Feroze began disappearing for long hours together. He said it was personal matters back at the city; his mother or some relative was ill, but I didn’t wholly believe it. His face had become longer and paler, his eyes bloodshot, and his hair was a long, tangled mess. He laughed as often as before, but it was shorter and had a nervous undertone. In fact, there was a nervous undertone to everything he did.

That was also the day Laori militants entered an army camp and blew nearly the whole thing up. I remember vividly complaining about it to Feroze. He barely replied, which I didn’t mind at the time. I just wanted him to listen.

I told him the next week. I was leaving to a nearby state for higher studies. I was pursuing law at a prestigious university. I promised to keep in contact, calling every day. Feroze nodded. His eyes were filmy, but not a tear fell. Quite the contrary with me. I cried into my mother’s shoulder for almost an hour straight; I’d never been away from her for more than three days.



Saina finished her lunch. She had to admit, the book was quite interesting. It was funny and relatable, but the selling point she would use is that it told a wildly different story than the one portrayed in the news. It showed Feroze in a whole different light, and Aishwarya too.

Saina would pitch it to her Chief once she was done with the parts she wanted to read.



I got the news when I was in college, the last month of my last year. I was on the first train home, but I still reached only in four hours. It took me an additional two to get to the police station. So much for my supposed speed.

I stormed in and looked around. Everyone in the building was staring at me, and for good reason too; I must have been a mess. I was all sweaty and my hair was sticking up in all directions. My clothes were all shabby and I hadn’t even bothered to put on socks before shoes.

“Where is he?” I demanded. No one replied. Then a strong, burly man in a black suit stepped forward. “He’s waiting to be taken into our custody.”

“He has a right to a lawyer.”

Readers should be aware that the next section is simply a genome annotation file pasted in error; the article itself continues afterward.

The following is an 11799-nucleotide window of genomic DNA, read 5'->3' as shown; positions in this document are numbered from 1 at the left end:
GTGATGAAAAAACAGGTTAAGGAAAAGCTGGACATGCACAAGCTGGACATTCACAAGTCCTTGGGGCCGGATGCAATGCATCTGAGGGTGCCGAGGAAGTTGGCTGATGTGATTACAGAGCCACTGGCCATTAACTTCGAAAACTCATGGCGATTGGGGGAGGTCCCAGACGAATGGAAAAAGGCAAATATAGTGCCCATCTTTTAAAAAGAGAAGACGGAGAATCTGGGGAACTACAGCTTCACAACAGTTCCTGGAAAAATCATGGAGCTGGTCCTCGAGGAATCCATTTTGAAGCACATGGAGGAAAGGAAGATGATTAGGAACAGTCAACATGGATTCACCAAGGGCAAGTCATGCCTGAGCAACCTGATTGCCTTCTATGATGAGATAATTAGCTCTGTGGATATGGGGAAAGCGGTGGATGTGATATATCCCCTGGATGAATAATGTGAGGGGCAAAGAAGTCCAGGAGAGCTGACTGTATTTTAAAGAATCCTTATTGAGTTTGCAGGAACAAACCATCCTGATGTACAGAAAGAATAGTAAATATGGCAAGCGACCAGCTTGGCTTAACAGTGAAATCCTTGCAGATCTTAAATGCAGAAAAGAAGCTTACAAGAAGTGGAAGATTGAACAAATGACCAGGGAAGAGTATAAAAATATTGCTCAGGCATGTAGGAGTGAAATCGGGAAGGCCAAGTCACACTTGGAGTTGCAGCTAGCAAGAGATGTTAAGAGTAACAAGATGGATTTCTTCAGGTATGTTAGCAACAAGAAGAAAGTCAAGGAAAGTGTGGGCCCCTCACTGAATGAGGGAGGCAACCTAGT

“Yes, we know that. But you need to calm down first.”

It was a few minutes before I did. I took a deep breath and followed the man. I was led through the narrow, winding corridors of the station till I reached a dimly lit, small, cramped room. There was another person in it. I walked inside and turned, then gasped in horror.

Through a glass pane, I could see Feroze. He was seated at a table, handcuffed to it. His face was all bruised and bloody, his hair almost completely cut off, and his chest… it sickens me to even write about it.

I turned away to stop myself from gagging. I inhaled deeply again, then exhaled. “That’s it,” said the man behind me, and I could hear the mirth in his voice, “In through the nose, out through the mouth.”

Then I heard him mutter, “Delicate,” to the other person and laugh. I straightened angrily. I said, “I’ll go in now.”

They led me inside. Feroze looked up as we entered. For a moment, we stared at each other. I broke the silence. “Tell me it’s not true.”

“Aishwarya…”

“Tell. Me. It’s. Not. True.” I said, spitting each word out with fury and viciousness I never imagined I could express.

Feroze shrugged. He looked utterly downcast. But at that moment I didn’t care. With an animal roar I flung myself towards him. I landed just a single punch before the men caught hold of me and dragged me, screaming and kicking.

“Hey, hey! Listen,” one of them said, “You’re his lawyer, and that’s the only reason why you’re even in there! But no hitting him!”

I shrugged him off. “Okay.” I went back inside and sat down on the chair opposite him, my hands on the cold table. It felt like the only thing that could cool my burning rage.

He stared at me. “I’m sorry.”

“Oh, don’t give me that-” I swore, “-rubbish! It’s bul-”

“I’m sorry,” he cut me off. He took my hands in his. I withdrew them harshly. He winced, and then I saw his wrists. They were covered in scars and burn marks.

We sat in silence for a while. Then he said, “My fiancée-”

“Fiancée?” I asked sharply. He nodded. “We got engaged yesterday. They took the ring away.”

“Yeah, I suppose she’s a high-ranking diplomat, or don’t tell me, in the Cabinet itself? What did you want to do, extract classified information from her? Fake love!” I said, caustically.

“No,” he said, “She has a normal, civilian job. “And my love for her was genuine. I won’t tell her name, before you ask. It would put her in danger.”

I had a feeling he was telling the truth. “And how about your love for me?”

Feroze looked pained. “I didn’t think you’d question it.”

“Well, I’m starting to question everything you did. Was everything just a ploy, a fake?”

Feroze shook his head, sobbing. “You were real. My love for you was true. At first, I didn’t know what to make of you, but you were so kind and lively and you just lit up the whole workshop.”

“You told me you were my brother.”

“Do you still believe me?”

“I don’t know what to believe anymore.” I paused, hardening my heart for what I was going to say next, “I’m sorry, Feroze, but I’m not going to defend you. I love my country and I won’t defend a goddamn Laori spy.”

Feroze nodded, “Laore has already set me up with a lawyer.”